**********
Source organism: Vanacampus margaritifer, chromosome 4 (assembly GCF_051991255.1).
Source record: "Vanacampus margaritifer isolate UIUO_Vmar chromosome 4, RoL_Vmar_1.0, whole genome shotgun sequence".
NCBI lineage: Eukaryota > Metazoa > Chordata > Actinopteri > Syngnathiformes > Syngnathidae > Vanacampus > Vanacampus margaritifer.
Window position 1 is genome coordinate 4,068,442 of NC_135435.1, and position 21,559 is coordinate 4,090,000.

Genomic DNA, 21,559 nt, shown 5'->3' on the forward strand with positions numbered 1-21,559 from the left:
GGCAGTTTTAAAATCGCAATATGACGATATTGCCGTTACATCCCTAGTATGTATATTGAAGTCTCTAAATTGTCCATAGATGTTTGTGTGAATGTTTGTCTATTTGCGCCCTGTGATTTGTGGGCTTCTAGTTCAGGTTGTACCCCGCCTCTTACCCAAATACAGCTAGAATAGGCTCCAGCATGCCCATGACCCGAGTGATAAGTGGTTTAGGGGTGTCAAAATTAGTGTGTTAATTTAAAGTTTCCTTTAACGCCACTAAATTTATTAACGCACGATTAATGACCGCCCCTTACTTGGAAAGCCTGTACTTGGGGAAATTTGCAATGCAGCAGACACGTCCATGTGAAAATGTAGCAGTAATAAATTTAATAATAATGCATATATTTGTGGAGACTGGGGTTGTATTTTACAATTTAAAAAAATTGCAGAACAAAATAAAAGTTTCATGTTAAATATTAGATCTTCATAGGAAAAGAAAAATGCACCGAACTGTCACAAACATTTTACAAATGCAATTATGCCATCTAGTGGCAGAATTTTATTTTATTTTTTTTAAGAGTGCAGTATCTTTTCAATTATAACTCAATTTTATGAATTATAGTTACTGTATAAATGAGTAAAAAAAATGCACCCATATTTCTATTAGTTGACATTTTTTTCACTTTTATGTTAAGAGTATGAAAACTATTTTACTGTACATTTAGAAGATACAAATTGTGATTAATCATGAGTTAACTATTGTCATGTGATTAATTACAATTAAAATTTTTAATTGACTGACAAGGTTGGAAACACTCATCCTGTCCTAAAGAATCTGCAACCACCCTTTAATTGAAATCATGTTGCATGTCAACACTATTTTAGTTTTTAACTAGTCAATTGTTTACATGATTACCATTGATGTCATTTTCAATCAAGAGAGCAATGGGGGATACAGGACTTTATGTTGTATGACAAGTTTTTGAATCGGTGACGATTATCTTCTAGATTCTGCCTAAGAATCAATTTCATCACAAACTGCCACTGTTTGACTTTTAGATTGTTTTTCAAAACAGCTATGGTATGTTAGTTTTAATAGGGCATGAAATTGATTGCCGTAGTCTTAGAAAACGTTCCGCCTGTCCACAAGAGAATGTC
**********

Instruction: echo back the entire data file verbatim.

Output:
Source organism: Vanacampus margaritifer, chromosome 4 (assembly GCF_051991255.1).
Source record: "Vanacampus margaritifer isolate UIUO_Vmar chromosome 4, RoL_Vmar_1.0, whole genome shotgun sequence".
NCBI lineage: Eukaryota > Metazoa > Chordata > Actinopteri > Syngnathiformes > Syngnathidae > Vanacampus > Vanacampus margaritifer.
Window position 1 is genome coordinate 4,068,442 of NC_135435.1, and position 21,559 is coordinate 4,090,000.

Genomic DNA, 21,559 nt, shown 5'->3' on the forward strand with positions numbered 1-21,559 from the left:
GGCAGTTTTAAAATCGCAATATGACGATATTGCCGTTACATCCCTAGTATGTATATTGAAGTCTCTAAATTGTCCATAGATGTTTGTGTGAATGTTTGTCTATTTGCGCCCTGTGATTTGTGGGCTTCTAGTTCAGGTTGTACCCCGCCTCTTACCCAAATACAGCTAGAATAGGCTCCAGCATGCCCATGACCCGAGTGATAAGTGGTTTAGGGGTGTCAAAATTAGTGTGTTAATTTAAAGTTTCCTTTAACGCCACTAAATTTATTAACGCACGATTAATGACCGCCCCTTACTTGGAAAGCCTGTACTTGGGGAAATTTGCAATGCAGCAGACACGTCCATGTGAAAATGTAGCAGTAATAAATTTAATAATAATGCATATATTTGTGGAGACTGGGGTTGTATTTTACAATTTAAAAAAATTGCAGAACAAAATAAAAGTTTCATGTTAAATATTAGATCTTCATAGGAAAAGAAAAATGCACCGAACTGTCACAAACATTTTACAAATGCAATTATGCCATCTAGTGGCAGAATTTTATTTTATTTTTTTTAAGAGTGCAGTATCTTTTCAATTATAACTCAATTTTATGAATTATAGTTACTGTATAAATGAGTAAAAAAAATGCACCCATATTTCTATTAGTTGACATTTTTTTCACTTTTATGTTAAGAGTATGAAAACTATTTTACTGTACATTTAGAAGATACAAATTGTGATTAATCATGAGTTAACTATTGTCATGTGATTAATTACAATTAAAATTTTTAATTGACTGACAAGGTTGGAAACACTCATCCTGTCCTAAAGAATCTGCAACCACCCTTTAATTGAAATCATGTTGCATGTCAACACTATTTTAGTTTTTAACTAGTCAATTGTTTACATGATTACCATTGATGTCATTTTCAATCAAGAGAGCAATGGGGGATACAGGACTTTATGTTGTATGACAAGTTTTTGAATCGGTGACGATTATCTTCTAGATTCTGCCTAAGAATCAATTTCATCACAAACTGCCACTGTTTGACTTTTAGATTGTTTTTCAAAACAGCTATGGTATGTTAGTTTTAATAGGGCATGAAATTGATTGCCGTAGTCTTAGAAAACGTTCCGCCTGTCCACAAGAGAATGTC